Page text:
Julian Grenfell (1888-1915) was a celebrated First World War poet. Born in London on the 30th March, he was a good student, attending Eton and later moving on to Balliol College, Oxford. Though a successful scholar, he was a withdrawn man, often retreating inward with his problems and worries, and suffered a nervous breakdown towards the end of his time at Oxford. The resulting pass mark for his degree was sufficient to gain him a commission in the army. Joining the army had been a long-time ambition for Julian, and during his time at war he wrote extensive letters and kept a diary until he was mortally wounded in combat. These documents form a part of the Panshanger archive. Throughout his writing he treats war with a surprising reverence and admiration; in a letter to his mother on the 24th October, 1914, he proclaimed ‘I adore war. It is like a big picnic without the objectlessness of a picnic. I’ve never been so well or so happy.’ Audio readings of these letters have also been produced by volunteers working for Herts Memories and can be found here.
In 1914, four years into his military service, he received a Distinguished Service Order for excellent reconnaissance. Just one year later, on 13th May 1915, Julian was hit by a splintering shell and died from head trauma within 13 days at 27 years of age.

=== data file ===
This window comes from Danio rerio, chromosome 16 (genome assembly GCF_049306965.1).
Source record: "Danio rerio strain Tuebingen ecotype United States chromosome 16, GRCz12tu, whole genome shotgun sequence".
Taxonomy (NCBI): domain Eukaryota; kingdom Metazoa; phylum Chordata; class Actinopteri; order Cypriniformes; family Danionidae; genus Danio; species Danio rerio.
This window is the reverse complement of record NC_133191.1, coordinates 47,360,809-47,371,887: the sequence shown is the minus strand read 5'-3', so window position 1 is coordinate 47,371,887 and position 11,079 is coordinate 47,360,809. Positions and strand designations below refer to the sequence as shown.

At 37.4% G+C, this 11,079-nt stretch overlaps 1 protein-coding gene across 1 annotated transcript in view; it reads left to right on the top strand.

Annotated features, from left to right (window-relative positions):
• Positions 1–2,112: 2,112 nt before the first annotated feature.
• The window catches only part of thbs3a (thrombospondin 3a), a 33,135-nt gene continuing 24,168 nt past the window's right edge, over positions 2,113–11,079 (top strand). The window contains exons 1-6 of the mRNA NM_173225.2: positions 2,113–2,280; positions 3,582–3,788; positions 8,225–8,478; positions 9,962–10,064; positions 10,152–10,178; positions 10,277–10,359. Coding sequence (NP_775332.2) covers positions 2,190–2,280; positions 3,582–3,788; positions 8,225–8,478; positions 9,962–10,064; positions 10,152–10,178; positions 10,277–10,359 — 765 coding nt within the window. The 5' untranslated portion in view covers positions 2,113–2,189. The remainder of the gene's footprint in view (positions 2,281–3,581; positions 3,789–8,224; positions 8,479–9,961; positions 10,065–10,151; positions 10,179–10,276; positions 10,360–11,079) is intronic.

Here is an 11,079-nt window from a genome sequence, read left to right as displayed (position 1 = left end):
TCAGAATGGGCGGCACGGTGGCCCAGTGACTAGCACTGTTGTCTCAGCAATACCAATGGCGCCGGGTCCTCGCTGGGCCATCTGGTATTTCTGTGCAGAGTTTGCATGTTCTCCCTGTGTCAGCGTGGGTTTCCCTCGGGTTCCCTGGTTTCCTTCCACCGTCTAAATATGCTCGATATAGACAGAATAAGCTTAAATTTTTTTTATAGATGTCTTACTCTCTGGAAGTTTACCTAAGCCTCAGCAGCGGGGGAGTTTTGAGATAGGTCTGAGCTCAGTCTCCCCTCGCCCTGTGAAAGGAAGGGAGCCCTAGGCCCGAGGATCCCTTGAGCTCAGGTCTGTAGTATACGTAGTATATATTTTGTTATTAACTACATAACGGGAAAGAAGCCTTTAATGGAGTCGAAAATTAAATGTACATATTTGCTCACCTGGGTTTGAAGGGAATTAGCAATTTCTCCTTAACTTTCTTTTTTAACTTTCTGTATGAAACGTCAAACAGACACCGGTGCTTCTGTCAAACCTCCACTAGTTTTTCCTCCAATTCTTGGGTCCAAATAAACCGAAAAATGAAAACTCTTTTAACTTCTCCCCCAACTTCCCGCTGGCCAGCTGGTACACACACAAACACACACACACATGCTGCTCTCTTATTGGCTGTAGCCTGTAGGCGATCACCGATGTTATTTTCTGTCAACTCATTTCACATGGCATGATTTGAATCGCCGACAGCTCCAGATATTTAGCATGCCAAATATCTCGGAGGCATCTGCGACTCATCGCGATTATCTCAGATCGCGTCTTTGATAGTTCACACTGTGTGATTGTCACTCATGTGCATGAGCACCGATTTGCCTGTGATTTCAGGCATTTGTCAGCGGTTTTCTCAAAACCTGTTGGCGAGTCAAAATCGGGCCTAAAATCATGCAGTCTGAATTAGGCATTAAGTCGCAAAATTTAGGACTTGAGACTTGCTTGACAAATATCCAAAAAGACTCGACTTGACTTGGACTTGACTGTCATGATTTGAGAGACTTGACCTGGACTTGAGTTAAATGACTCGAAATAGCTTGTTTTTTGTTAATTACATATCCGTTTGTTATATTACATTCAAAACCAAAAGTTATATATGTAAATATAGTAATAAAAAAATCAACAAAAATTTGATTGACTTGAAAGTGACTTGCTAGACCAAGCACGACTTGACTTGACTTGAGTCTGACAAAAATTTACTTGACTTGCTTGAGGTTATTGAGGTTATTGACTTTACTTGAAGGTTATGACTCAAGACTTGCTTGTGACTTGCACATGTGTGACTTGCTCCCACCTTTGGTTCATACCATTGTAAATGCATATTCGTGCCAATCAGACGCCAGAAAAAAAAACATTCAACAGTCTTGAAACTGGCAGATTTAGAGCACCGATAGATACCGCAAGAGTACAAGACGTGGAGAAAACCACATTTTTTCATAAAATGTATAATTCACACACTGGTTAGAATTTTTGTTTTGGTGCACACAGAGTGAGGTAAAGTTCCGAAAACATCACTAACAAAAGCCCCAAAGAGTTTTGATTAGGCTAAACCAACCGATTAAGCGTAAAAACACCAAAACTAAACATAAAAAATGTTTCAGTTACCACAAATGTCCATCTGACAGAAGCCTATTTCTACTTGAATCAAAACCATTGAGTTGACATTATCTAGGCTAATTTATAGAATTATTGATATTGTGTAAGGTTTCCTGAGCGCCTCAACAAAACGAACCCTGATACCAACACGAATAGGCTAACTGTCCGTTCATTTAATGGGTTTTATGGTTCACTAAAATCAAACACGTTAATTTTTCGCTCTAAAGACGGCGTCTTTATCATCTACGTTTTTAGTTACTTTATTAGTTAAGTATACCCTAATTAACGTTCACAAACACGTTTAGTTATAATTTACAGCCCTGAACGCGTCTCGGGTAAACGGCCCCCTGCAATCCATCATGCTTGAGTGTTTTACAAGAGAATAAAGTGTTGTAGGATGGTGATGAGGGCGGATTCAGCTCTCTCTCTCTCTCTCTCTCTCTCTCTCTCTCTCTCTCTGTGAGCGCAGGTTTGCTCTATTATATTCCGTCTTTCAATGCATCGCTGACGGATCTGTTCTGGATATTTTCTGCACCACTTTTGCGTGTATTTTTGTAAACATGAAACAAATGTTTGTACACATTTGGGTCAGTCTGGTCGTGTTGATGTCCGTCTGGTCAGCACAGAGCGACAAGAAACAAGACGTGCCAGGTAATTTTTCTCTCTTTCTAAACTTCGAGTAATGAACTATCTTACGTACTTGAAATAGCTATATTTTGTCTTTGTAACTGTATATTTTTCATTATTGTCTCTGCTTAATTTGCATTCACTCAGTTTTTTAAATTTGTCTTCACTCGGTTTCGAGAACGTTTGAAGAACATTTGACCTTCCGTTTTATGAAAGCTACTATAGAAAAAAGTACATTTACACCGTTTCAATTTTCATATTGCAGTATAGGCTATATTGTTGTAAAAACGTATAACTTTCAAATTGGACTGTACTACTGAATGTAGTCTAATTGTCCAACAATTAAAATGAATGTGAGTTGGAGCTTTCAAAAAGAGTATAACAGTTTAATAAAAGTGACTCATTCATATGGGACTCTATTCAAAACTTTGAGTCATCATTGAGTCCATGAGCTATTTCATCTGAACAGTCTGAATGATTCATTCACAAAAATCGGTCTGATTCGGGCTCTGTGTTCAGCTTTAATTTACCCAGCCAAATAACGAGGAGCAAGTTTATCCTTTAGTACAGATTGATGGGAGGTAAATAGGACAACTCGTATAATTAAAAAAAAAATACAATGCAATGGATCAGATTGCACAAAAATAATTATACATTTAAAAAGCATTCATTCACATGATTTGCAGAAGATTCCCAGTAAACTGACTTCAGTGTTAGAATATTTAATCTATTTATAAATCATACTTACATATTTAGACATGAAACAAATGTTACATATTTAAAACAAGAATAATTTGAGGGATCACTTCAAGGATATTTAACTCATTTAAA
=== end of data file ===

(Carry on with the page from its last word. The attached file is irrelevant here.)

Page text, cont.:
Today Julian is remembered for just one poem, ‘Into Battle’, which was written on 29th April 1915 and published the day after his death. One of the most popular poems during and after the war, it is now either discarded or condemned. It was an unashamedly patriotic and celebratory poem, exhibiting the same attitude that Grenfell demonstrated in his correspondence. Many critics have argued that, had the poet lived longer, he would have become disillusioned with the war. His poetry, letters and diary represent some of the last writing that considered war a glorious endeavour. Later 20th century writers would turn to dealing with the suffering and sadness it inflicts.